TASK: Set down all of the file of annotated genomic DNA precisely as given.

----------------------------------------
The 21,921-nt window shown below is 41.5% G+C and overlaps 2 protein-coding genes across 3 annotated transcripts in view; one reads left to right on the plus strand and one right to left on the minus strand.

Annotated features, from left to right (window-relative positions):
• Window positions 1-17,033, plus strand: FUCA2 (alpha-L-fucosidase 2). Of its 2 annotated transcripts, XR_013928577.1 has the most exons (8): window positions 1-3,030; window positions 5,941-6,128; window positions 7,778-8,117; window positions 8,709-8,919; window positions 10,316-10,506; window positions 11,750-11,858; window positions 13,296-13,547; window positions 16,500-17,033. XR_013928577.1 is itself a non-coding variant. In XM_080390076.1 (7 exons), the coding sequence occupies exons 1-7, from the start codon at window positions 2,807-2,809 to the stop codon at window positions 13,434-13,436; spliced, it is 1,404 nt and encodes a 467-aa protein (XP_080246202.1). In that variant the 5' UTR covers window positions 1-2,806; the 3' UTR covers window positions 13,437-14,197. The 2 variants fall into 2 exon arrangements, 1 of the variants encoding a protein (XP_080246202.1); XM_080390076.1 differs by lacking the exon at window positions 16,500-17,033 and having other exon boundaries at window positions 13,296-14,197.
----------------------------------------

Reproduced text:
The 21,921-nt window shown below is 41.5% G+C and overlaps 2 protein-coding genes across 3 annotated transcripts in view; one reads left to right on the plus strand and one right to left on the minus strand.

Annotated features, from left to right (window-relative positions):
• Window positions 1-17,033, plus strand: FUCA2 (alpha-L-fucosidase 2). Of its 2 annotated transcripts, XR_013928577.1 has the most exons (8): window positions 1-3,030; window positions 5,941-6,128; window positions 7,778-8,117; window positions 8,709-8,919; window positions 10,316-10,506; window positions 11,750-11,858; window positions 13,296-13,547; window positions 16,500-17,033. XR_013928577.1 is itself a non-coding variant. In XM_080390076.1 (7 exons), the coding sequence occupies exons 1-7, from the start codon at window positions 2,807-2,809 to the stop codon at window positions 13,434-13,436; spliced, it is 1,404 nt and encodes a 467-aa protein (XP_080246202.1). In that variant the 5' UTR covers window positions 1-2,806; the 3' UTR covers window positions 13,437-14,197. The 2 variants fall into 2 exon arrangements, 1 of the variants encoding a protein (XP_080246202.1); XM_080390076.1 differs by lacking the exon at window positions 16,500-17,033 and having other exon boundaries at window positions 13,296-14,197.